We’ve had literally decades of sites and “experts” telling users to “Look for the lock!” when deciding whether a site is to be trusted. Even today we have bad advice being advanced by security experts who should know better, like this message from the Twitter security team which suggests that
https://twitter.com.access.info is a legitimate site.
Where Do We Go From Here?
Unfortunately, I don’t think there are any silver bullets, but I also think that unsolvable problems are the most interesting ones. I’d argue that everyone who uses or builds the web bears some responsibility for making it safer for all, and each should try to find ways to do that within their own sphere of control.
Following is an unordered set of ideas that I think are worthwhile.
Historically, we in the world of computers have been most comfortable with binary – is this site malicious, or is it not? Unfortunately, this isn’t how the real world usually works, and fortunately many systems are moving more toward a set of signals. When evaluating the trustworthiness of a site, there are dozens of available signals, including:
- HTTPS Certificates
- Age of the site
- Has the user visited this site before
- Has the user stored a password on this site before
- Has the user used this password before, anywhere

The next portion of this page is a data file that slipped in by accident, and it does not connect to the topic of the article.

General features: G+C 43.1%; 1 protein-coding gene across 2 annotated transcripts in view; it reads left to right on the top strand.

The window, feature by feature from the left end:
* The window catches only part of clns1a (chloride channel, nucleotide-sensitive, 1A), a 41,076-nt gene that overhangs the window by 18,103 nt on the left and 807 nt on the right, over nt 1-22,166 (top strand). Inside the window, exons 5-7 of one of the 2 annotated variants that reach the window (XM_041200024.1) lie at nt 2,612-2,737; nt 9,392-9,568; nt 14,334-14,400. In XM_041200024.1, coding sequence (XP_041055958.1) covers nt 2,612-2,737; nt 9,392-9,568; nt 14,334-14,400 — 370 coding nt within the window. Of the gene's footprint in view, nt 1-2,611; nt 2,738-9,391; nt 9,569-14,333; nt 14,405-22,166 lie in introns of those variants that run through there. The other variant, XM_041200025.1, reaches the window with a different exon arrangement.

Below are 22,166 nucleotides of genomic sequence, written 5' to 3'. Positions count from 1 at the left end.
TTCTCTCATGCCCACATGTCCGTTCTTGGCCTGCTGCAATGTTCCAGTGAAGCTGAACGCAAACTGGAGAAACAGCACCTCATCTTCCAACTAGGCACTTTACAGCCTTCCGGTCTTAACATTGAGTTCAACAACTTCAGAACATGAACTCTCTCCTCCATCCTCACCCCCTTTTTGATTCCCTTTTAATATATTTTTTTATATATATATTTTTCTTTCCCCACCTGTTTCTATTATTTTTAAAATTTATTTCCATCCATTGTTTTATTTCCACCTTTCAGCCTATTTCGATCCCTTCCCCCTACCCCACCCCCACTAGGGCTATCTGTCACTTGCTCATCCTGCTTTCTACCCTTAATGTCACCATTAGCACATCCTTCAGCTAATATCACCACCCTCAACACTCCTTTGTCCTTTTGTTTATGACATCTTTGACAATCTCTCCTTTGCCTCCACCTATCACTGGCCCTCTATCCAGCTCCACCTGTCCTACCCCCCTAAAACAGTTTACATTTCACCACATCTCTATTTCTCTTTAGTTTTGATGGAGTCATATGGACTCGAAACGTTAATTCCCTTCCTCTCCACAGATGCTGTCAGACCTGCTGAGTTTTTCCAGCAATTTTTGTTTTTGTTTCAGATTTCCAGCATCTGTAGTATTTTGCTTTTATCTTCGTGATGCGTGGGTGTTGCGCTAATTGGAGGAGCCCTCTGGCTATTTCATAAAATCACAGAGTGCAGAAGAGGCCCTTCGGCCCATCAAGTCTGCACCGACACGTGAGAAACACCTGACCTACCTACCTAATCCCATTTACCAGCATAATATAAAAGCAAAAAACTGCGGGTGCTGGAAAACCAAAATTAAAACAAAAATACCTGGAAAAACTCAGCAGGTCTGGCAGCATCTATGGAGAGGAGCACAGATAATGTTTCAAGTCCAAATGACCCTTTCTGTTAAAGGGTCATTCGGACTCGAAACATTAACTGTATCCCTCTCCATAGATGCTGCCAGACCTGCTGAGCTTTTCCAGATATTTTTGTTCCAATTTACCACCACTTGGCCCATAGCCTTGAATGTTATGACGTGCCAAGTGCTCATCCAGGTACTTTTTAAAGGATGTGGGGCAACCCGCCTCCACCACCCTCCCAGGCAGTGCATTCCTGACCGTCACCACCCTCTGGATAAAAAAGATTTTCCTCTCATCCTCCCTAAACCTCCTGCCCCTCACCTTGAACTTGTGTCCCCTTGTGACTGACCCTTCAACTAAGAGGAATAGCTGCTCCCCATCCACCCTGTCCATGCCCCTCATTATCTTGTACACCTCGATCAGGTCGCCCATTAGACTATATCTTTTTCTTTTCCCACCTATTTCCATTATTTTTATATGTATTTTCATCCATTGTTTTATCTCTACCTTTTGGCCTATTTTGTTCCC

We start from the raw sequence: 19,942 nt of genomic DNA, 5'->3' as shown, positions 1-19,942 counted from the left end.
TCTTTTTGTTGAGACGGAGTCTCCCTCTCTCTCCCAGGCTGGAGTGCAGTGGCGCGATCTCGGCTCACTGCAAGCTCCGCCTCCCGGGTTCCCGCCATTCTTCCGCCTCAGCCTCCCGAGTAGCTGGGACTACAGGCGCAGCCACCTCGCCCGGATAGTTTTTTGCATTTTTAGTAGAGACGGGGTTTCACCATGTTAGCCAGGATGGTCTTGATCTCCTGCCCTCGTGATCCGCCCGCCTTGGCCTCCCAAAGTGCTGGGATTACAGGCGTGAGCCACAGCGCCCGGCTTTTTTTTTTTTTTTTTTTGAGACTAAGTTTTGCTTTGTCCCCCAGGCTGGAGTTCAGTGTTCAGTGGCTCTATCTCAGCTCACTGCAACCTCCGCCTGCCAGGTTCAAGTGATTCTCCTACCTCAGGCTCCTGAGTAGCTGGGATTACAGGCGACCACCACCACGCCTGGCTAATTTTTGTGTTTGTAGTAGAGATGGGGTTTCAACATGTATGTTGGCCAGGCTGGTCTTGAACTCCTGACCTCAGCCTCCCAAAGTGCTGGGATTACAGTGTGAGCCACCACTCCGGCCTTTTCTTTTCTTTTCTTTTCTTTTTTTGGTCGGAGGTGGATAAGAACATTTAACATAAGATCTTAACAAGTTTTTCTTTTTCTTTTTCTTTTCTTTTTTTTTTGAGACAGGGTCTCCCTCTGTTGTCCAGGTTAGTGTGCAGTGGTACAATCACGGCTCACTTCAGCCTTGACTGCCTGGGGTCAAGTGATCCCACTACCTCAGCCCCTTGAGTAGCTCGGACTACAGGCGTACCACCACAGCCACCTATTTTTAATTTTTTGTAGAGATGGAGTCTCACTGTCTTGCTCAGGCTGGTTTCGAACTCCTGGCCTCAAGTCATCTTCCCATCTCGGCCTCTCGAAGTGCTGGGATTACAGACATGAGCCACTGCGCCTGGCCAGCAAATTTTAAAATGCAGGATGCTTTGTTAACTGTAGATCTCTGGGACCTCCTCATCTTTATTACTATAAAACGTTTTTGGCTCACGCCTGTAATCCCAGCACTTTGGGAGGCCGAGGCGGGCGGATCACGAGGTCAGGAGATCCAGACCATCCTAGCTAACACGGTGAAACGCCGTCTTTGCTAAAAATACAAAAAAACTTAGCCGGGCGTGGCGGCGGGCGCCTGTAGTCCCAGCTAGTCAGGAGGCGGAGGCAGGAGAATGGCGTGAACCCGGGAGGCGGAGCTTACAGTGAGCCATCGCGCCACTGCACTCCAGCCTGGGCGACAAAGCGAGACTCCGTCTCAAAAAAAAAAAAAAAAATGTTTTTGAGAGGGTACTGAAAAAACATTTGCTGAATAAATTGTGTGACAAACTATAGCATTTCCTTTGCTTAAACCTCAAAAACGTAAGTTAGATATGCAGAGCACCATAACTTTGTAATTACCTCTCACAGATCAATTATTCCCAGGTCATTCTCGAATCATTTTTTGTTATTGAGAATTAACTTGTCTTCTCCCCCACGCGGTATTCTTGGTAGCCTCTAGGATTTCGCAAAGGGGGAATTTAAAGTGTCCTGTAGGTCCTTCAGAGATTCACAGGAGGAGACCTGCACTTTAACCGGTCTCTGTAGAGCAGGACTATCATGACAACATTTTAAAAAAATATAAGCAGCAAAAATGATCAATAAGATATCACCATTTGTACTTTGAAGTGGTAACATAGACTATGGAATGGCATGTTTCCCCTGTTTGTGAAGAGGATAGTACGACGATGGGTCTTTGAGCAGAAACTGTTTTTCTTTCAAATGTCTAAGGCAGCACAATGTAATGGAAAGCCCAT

- Number of visitors observed to the site
- Hosting location of the site
- Presence of sensitive terms in the content or URL
- Presence of login forms or executable downloads
None of these signals is individually sufficient to determine whether a site is good or evil, but combined together they can be used to feed systems that make good sites look safer and evil sites more suspect. Suspicious sites can be escalated for human analysis, either by security experts or even by crowd-sourced directed questioning of ordinary users. For instance, see the heuristic-triggered Is This Phish? UI from Internet Explorer’s SmartScreen system:
The user’s response to the prompt is itself a signal that feeds into the system, and allows more speedy resolution of the site as good or bad and subject to blocking.
One challenge with systems based on signals is that, while they grow much more powerful as more endpoints report signals, those signal reports may have privacy implications for individual users.
In the real world, many things are based on reputation—without a good reputation, it’s hard to get a job, stay in business, or even find a partner.